The Guptas have demonstrated their influence or at least hinted at it through revelations by former finance minister, Mcebisi Jonas and MP Vytjie Mentor in the damming 355 page "State of Capture" report by Thuli Madonsela.

The Molefe-Singh-Gupta Coterie

Brian Molefe, the successor to Matjila vehemently denied associations with the Guptas despite evidence in the State Capture report and assertions by Ajay Guptas that Molefe was a "very good friend". His conduct at Transnet and subsequently Eskom also give him out. The buck stopped with Molefe at Transnet at the time Anoj Singh was ignoring internal technical counsel and awarding contracts to Regiments Capital. AmaBhugane reports instances where certain transactions which could have been handled internally by the company's treasury were unfathomably ceded to Regiments.

Molefe and Singh have been the most loyal and worthy Gupta-Agents given their history in various positions, first at Transnet and then at Eskom. Both men were at Transnet at the time of the dubious transaction involving Transnet and Regiments and Trillian Capital- controlled by Gupta lieutenant Salim Essa. Anoj Singh, the current Chief Finance Officer of Eskom, has always had a history with Eric Wood and Salim Essah both men run Trillian, which is at the centre of the R495 million payment controversy.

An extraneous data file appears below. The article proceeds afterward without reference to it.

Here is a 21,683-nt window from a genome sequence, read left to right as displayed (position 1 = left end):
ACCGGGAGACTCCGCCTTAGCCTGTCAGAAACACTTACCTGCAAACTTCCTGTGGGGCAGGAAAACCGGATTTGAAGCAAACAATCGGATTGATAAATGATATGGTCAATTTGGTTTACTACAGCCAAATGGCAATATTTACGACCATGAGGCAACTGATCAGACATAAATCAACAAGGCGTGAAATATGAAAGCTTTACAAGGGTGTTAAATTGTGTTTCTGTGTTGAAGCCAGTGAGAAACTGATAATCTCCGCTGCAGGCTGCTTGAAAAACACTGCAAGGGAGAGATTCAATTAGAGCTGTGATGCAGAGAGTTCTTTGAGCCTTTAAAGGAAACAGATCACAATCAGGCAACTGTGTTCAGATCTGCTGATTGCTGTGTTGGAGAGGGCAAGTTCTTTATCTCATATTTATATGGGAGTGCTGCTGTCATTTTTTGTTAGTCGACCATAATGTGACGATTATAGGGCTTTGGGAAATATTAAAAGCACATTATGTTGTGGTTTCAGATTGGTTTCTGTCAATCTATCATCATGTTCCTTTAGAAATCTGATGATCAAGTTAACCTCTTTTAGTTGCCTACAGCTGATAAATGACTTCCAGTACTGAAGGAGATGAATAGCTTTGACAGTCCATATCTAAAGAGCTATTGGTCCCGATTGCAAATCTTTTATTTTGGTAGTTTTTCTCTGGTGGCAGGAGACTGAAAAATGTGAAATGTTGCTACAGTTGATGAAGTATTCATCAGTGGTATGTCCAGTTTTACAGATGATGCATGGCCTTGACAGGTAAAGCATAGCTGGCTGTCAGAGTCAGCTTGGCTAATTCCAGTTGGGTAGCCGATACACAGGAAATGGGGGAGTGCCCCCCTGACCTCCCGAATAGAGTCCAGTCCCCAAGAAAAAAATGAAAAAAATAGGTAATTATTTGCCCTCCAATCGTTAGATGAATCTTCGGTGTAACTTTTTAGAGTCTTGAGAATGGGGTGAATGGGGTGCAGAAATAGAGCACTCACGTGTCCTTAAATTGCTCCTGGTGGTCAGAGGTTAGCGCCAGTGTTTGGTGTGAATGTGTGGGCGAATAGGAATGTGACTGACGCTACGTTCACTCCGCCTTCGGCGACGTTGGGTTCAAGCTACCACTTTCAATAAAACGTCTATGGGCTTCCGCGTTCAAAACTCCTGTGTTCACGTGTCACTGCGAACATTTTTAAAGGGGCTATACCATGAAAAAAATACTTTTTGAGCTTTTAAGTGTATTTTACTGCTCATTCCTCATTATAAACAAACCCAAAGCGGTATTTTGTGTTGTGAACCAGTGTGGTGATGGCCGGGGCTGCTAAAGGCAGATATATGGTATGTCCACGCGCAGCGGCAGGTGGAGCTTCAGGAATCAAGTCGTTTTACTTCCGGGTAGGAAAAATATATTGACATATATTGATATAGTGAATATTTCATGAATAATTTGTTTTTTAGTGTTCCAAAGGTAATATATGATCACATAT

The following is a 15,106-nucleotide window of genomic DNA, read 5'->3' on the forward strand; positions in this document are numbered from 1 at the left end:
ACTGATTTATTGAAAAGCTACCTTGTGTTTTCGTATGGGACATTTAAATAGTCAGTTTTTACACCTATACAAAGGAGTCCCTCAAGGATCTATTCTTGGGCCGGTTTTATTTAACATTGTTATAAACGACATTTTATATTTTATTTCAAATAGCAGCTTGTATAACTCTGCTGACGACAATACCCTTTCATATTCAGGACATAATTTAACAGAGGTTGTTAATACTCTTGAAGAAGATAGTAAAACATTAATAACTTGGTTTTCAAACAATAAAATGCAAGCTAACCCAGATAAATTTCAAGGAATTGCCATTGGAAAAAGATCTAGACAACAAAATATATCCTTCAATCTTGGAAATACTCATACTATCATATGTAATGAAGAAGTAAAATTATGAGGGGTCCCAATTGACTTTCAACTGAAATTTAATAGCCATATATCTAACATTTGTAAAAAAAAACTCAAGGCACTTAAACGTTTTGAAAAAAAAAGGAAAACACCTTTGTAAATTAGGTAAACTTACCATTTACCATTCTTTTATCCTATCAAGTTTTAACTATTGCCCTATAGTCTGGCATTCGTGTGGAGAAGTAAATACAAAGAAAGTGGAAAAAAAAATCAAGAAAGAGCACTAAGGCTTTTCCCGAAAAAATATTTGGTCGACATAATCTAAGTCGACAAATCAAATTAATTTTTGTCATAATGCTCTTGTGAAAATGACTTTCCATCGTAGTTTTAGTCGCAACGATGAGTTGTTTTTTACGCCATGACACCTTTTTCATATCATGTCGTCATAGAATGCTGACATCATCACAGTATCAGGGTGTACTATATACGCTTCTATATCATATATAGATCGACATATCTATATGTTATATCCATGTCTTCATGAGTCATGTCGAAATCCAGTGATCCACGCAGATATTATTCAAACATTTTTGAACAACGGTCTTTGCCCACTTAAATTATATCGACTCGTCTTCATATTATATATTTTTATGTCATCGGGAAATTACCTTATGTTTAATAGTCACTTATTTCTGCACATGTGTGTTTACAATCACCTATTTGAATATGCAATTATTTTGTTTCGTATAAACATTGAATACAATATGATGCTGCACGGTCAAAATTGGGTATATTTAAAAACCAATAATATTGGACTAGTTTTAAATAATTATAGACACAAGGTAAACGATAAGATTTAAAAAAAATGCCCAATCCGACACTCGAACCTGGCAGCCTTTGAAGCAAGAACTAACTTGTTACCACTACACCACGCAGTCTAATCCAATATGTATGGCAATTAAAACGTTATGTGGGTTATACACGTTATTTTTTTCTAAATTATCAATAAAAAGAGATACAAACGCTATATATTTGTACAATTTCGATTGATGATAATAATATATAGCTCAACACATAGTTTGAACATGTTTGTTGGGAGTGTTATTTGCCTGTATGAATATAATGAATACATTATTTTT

Eric Wood who has been described as "Rainmaker" for all Regiment-Transnet dealings moved to Trillian Capital where his family trust holds 25 percent shares while the majority shareholder Trillian Holdings holds 60 percent. Recall Trillian Holdings is under the sole directorship of Salim Essa- an associate of the Guptas. "Two sources, who know Essa well but asked not to be identified, allege that he acts as a proxy for the Guptas as well as in his own right."

Trillian Capital Partners have aggressively denied any links with the Guptas, however, reports indicate that Salim Essah's wife, Zeenat has a business relationship with the Guptas by holding a 5 percent share in a Gupta Family-controlled Shiva Uranium.

Essa's 100 percent-owned company, Elgasolve is known to have held 75 percent shares in VR Laser Services of which the Gupta Family investment vehicles hold 25 percent shares. Elgasolve also holds 22 percent shares in Tegeta Exploration and Resources, the company at the epicentre of the Guptas-Eskom coal deals. Another case in reference is the appointment of Mark Pamensky to the board of Eskom just three months after he joined the board of Gupta-owned Oakbay Resources and Energy.

The Big Why and How Could They?

Why and how Eskom paid monies to Trillian is the R500 million question even Johnny Dladla, current boss of Eskom is interested in unravelling.